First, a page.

Chapter 2: The Study Period – Trivium (Latin for Grammar, Logic, Rhetoric) & Quadrivium (Latin for Arithmetic, Music, Geometry, Astronomy); Children studying (After Sunset) in the Nursery; Invasions of Ireland (pgs 260-308)

Chapter 3: Feasting & Drinking at the Tavern (pgs 309-382)

Chapter 4: Bride-ship & Gulls; Dream of the Tavernkeeper (pgs 383-399)

Book III: The Book of the People

Chapter 1: Shaun before the People (pgs 403-428)

Chapter 2: Juan before St. Bride’s (pgs 429-473)

Chapter 3: Yawn under Inquest; Ireland as the Land of Dream (pgs 474-554)

Chapter 4: HCE & ALP – Their Bed of Trial (pgs 555-590)

Book IV: Ricorso

Chapter 1: The Succession & Cyclic Plan (pgs 593-628)

cg fewston

Another General Outline for Finnegans Wake

Book I = The Past & the Infancy of the Individual

Book II = The Present & the Current State of the Individual

Book III = The Desired Future & Hopes for the Individual

Book IV = Dawn of a New Era

cg fewston

HCE

& some of its Variations in Finnegans Wake

Howth Castle and Environs (p 3)

hod, cement and edifices (p 4)

Haroun Childeric Eggeberth (p 4)

celebration until Hanandhunigan’s extermination (p 6)

he calmly extensolies (p 6)

His cubat edilis (p 7)

happinest childher everwere (p 11)

Hush! Caution! Echoland! (p 13)

How charmingly exquisite! (p 13)

heathersmoke and cloudweed Eire’s ile (p 13)

elk charged him (p 14)

hence, cool at ebb (p 17

Head-in-Clouds walked the earth (p 18)

A hatch, a celt, an earshore (p 18)

cassay the earthcrust at all of hours (p 18)

here, creakish… epsilene (p 19)

Hark, the corne entreats! (p 21)

homerigh, castle and earthenhouse (p 21)

erring from the hillcombs (p 22)

he clopped… his eacy hitch (p 23)

hive, comb and earwax (p 25)

heavens for ever. Creator (p 29)

Humme the Cheapner, Esc (p 29)

humile, commune and ensectuous (p 29)

he is ee and no counter (p 29)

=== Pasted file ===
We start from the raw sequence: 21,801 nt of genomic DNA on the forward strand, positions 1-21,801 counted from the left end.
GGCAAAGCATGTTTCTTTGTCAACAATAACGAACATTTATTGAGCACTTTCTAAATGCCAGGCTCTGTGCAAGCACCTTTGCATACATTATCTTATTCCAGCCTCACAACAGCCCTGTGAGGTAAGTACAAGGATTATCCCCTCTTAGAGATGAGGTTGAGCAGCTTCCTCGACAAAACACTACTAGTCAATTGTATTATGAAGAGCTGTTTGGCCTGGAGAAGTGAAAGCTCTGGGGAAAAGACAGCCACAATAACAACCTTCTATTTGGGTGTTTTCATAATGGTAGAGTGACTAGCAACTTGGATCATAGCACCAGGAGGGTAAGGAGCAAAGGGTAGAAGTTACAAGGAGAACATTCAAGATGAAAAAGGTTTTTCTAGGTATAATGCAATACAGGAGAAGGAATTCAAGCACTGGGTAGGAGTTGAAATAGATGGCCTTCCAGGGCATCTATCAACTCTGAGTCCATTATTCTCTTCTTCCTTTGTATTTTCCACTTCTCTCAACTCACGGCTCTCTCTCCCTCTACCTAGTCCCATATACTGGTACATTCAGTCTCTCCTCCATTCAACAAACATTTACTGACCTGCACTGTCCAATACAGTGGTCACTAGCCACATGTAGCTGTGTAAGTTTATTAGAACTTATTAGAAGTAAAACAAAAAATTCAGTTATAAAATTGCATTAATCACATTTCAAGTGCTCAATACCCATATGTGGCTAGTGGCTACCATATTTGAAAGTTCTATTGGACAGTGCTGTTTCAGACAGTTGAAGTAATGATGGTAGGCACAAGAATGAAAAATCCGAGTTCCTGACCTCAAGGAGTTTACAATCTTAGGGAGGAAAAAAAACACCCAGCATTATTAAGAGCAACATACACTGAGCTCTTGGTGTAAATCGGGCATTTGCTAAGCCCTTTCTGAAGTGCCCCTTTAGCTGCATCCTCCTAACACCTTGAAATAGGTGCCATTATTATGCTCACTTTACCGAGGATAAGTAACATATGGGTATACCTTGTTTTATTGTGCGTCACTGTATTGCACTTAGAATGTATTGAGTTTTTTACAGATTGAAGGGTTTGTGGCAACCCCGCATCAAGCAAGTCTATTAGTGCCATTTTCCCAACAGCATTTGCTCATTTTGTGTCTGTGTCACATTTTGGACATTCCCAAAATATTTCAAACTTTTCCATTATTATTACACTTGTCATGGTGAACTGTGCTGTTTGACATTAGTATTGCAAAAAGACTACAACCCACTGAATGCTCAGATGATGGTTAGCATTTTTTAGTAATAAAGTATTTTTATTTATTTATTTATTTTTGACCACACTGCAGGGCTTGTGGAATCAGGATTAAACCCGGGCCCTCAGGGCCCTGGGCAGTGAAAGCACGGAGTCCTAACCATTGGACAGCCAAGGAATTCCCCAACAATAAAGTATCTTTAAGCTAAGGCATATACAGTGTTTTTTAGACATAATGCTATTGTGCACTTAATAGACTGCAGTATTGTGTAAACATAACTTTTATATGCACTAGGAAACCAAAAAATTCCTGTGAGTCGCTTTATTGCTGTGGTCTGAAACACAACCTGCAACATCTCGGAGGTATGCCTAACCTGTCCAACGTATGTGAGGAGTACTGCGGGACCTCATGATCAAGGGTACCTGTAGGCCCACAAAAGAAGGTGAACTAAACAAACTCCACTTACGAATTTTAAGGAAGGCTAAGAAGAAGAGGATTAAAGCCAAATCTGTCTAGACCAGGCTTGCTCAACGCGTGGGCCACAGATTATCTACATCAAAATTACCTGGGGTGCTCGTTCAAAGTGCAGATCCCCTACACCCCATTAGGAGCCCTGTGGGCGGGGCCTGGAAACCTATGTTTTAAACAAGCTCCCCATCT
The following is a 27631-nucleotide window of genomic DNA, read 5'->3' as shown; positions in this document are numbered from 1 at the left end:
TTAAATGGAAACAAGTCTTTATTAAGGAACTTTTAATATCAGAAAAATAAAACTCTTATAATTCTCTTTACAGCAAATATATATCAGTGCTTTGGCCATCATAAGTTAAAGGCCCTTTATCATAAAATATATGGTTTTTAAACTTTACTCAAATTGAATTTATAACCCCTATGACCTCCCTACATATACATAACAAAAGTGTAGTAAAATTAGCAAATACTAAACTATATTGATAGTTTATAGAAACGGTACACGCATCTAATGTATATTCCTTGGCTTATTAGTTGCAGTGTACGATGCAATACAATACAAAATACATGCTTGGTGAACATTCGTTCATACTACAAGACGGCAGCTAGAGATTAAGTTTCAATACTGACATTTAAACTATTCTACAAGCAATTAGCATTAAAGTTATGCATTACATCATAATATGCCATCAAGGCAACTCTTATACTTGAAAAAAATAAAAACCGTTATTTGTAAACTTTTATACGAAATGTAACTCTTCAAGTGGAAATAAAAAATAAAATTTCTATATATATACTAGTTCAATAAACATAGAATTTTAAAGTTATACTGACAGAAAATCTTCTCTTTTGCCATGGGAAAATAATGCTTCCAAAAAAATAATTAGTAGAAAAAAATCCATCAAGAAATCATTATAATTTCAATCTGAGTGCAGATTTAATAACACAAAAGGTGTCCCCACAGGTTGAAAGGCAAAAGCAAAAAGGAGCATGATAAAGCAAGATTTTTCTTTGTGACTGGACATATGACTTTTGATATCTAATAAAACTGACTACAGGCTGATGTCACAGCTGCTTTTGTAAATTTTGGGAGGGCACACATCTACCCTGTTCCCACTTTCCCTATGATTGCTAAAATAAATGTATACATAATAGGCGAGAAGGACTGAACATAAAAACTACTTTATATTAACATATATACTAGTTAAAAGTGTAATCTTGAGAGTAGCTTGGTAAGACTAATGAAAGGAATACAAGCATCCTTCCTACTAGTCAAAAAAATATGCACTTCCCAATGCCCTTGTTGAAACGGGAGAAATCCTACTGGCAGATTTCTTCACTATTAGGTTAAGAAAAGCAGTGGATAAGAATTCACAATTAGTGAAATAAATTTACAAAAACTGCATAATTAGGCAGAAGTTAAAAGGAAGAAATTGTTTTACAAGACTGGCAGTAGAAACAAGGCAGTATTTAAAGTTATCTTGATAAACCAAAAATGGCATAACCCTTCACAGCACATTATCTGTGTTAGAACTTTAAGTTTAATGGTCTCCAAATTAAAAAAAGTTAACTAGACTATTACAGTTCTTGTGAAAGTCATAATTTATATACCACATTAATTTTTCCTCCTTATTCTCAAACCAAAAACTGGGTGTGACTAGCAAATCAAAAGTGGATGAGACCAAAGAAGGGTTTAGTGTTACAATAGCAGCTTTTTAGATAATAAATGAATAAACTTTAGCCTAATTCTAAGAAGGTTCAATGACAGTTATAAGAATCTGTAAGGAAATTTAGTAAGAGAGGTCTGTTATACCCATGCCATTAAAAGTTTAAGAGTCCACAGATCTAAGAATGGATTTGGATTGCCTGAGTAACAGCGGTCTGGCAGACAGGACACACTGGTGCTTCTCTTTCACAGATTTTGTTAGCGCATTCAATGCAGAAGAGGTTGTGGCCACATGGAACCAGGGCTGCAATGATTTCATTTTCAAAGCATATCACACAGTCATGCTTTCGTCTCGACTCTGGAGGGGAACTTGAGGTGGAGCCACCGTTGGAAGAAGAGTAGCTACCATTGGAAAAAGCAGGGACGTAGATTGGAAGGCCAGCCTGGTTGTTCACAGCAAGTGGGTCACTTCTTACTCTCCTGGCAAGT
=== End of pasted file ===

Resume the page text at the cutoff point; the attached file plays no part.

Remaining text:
hubbub caused in Edenborough (p 29)

Harold or Humphrey Chimpden [Earwicker] (p 30)

Hag Chivychas Eve (p 30)

H.C.E. (p 32)

Here Comes Everybody (p 32)

Habituels conspicuously emergent (p 33)

H.C. Earwicker (p 33)

he clearly expressed himself (p 34)

Hesitency was clearly to be evitated (p 35)

Execration as cleverly to be honnisoid (p 35)

H.C. Earwicker (p 36)

hotel and creamy establishments (p 36)

High Church of England (p 36)

Heidelberg Mannleich Cavern ethics (p 37)

happy escape, for a crowning (p 38)

Esnekerry pudder come Hunanov (p 38)

classic Encourage Hackney Plate (p 39)

Egladine’s choicest herbage (p 39)

his coexes (p 41)

cross Ebblinn’s chilled hamlet (p 41)

else he’s called (p 44)

He’ll Cheat E’arawan (p 46)

Her elegance… canary! (p 50)

hardly creditable edventyres (p 51)

Haberdasher… Curchies… Enkelchums (p 51)

has come… E (p 51)

Eagle Cock Hostel (p 53)

eversure as Halley’s comet (p 54)

the hen and crusader everintermutuomergent (p 55)

excivily (out of the custom huts) (p 55)

haughty, cacuminal, erubescent (repetition!) (p 55)

human, erring and condonable (p 58)

his Eagle and Child (p 59)

corn and hay emptors (p 59)

Chrissman’s… hollegs and ether (p 59)

his ear… crush (p 59)

connections with ehim (p 60)

her really truly easy chair (p 61)

Humpheres Cheops Exarchas (p 62)

crawsopper, had, in edition (p 63)

Haveyou-caught-emerod’s (p 63)

huge chain envelope (p 66)

Hyde and Cheek, Edenberry (p 66)

Houri of the coast of emerald (p 68)

hikely excellent crude man (p 70)

House, son of Clod… to be Executed (p 70)

Howth or at Coolock or even at Enniskerry (p 73)

H₂ C E₃ (p 95)

Elberfeld’s Calculating Horses (p 108)

Hear! Calls! Everywhair! (p 108)

Cheepalizzy’s Hane Exposition (p 111)

Hans the Curier… Essex bridge (p 125)

H.C. Endersen (p 138)

H.E. Chimney’s Company (p 141)

Heliogobbleus and Commodus and Enobarbarus (p 157)

East Conna Hillock (p 160)

Corner House, Englend (p 170)

Henressy Crump Expolled (p 176)

Huges Caput Earlyfouler (p 197)

H.C.E. (p 198)

Her Chuff Exsquire (p 205)

Evropeahahn cheic house (p 205)

Hausman… Cabin… Egg (p 205)

Etrurian Catholic Heathen (p 215)

Hircus Civis Eblanensis! (p 215)

Caherlehome-upon-Eskur (p 220)

we shall be heing in our created being of ours elvishness (p 238)

heather cliff emergency (p 241)

Howarden’s Castle, Englandwales (p 242)

Hocus Crocus, Esquilocus, Finnfinn the Faineant (p 254)

Hoo cavedin earthwight (p 262)

Hispano-Cathayan-Euxine, Castillian-Emeratic-Hebridian, Espanol-Cymric-Helleniky (p 263)